When a character deliberately adopts a lifestyle that keeps them underground and off the radar of someone who could be looking for them, such as the government, the Big Bad, the Nebulous Evil Organization, etc. Alternatively, it could be a lifestyle they've either decided to live by choice or had forced upon them by circumstances.
This is done by basically being homeless or only a few steps above it. Working low-paying jobs, paying cash for everything, constantly moving around, etc.
Can by either Played for Drama or Played for Laughs. When played straight, the drawbacks are emphasized, such as not being able to make friends or form attachments due to moving around all the time, being unable to contact family, not getting health care due to not having insurance, etc.
Serious examples set in modern times emphasize how difficult this can be, since many employers use direct deposit instead of paper checks, getting a place to live requires a thorough background check along with a security deposit and the first and last month's rent in advance, many businesses are moving away from accepting cash, etc. Also, if they're the victim of a crime they usually can't report it, because that means coming into contact with the authorities, providing ID, etc.
Not to be confused with Off the Grid.
- Gintama: Katsura lives like this due to being a rebel pursued by law enforcement, taking on multiple disguises, pseudonyms and isn't shown to have a permanent home. Subverted since he just as usually blows his cover by his constant need to have his name said correctly among other idiocies.
- L from Death Note has hundreds of pseudonyms that he goes by, switches between several hotels, has a private phone line and speaks through a voice filter, and almost never interacts with the public. (Even when he spoke to the Wammy's kids, he did so through a computer, and didn't even show his face, only his "L" logo.) All this is to protect him against Kira and anyone else who'd want to destroy a Great Detective like himself.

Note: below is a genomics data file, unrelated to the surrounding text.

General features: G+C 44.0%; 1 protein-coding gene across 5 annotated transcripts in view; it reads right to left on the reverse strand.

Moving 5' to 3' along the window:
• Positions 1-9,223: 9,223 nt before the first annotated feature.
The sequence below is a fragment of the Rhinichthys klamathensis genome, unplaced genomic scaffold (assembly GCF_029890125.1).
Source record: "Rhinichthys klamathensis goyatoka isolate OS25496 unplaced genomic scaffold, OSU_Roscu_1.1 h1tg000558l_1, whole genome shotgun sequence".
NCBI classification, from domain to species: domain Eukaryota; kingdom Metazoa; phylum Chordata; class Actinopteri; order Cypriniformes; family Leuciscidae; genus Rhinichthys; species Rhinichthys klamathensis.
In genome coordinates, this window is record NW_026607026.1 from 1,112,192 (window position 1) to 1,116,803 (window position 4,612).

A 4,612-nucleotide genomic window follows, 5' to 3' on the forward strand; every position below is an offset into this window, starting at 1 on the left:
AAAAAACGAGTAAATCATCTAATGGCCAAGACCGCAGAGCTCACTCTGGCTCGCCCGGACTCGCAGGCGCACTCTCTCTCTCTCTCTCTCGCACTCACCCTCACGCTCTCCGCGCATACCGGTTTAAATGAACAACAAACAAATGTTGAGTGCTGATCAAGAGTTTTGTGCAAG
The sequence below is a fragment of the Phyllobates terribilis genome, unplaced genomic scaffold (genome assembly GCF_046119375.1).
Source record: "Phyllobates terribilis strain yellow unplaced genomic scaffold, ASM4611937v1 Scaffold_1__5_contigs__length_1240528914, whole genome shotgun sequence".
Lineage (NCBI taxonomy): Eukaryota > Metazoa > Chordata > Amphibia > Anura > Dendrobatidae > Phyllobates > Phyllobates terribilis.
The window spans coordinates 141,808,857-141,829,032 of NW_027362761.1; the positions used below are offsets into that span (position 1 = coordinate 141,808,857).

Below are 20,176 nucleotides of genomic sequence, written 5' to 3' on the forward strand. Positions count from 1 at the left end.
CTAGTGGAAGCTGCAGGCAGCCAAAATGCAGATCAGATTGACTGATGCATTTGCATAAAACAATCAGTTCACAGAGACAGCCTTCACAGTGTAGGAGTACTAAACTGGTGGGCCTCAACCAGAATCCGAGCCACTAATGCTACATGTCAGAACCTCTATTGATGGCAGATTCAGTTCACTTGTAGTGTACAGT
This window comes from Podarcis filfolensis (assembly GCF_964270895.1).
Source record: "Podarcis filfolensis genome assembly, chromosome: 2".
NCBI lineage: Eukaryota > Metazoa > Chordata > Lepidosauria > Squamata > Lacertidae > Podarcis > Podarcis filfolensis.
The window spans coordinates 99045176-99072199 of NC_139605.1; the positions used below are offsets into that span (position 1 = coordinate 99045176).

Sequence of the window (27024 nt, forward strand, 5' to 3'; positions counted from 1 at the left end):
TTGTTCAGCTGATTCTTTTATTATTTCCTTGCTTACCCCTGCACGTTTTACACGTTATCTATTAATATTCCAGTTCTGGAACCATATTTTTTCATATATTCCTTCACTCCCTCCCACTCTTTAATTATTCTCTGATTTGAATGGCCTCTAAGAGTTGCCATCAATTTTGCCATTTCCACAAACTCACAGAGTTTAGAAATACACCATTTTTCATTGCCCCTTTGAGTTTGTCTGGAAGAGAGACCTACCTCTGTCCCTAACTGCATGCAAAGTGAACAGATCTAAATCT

- In Heat Guy J, after being betrayed by Mauro, Clair and Giovanni go hide out in Judoh's slum area. They cancel their credit cards so they can't be found easily, and they stay with Kia (who is there looking for inspiration for an Angsty song.) Eventually, Daisuke takes them back to Shogun's house, because he needed to get information from Clair (who was unconscious at the moment.)
- The Punisher has lived this lifestyle since his debut. He has multiple safehouses and identities, moves around a great deal, does not make friends or get attached to anyone, keeps an extremely low profile, and pays cash for everything with money he takes off the criminals he kills. Often, he's shown as deliberately hitting big drug deals because not only will killing the main dealers put a serious dent in the business, but also because there'll be plenty of cash available for him to take once he's killed everyone.
- Some alternate reality versions of Spider-Man have been shown to have to do this.
- In one world where Flash Thompson got the spider-powers instead of Peter, he was so intoxicated by his new strength and eager to show off for the crowd that he killed Crusher Hogan in the ring by accidentally breaking his neck. Horrified, he escaped from the police who tried to arrest him, then realized he couldn't go home because an entire arena full of people saw what he did. Resignedly telling himself that since he made his bed, he had to sleep in it, he broke into a store, created a makeshift costume, and lived underground in New York City as the superhero Captain Spider, fighting crime to make up for what he'd done.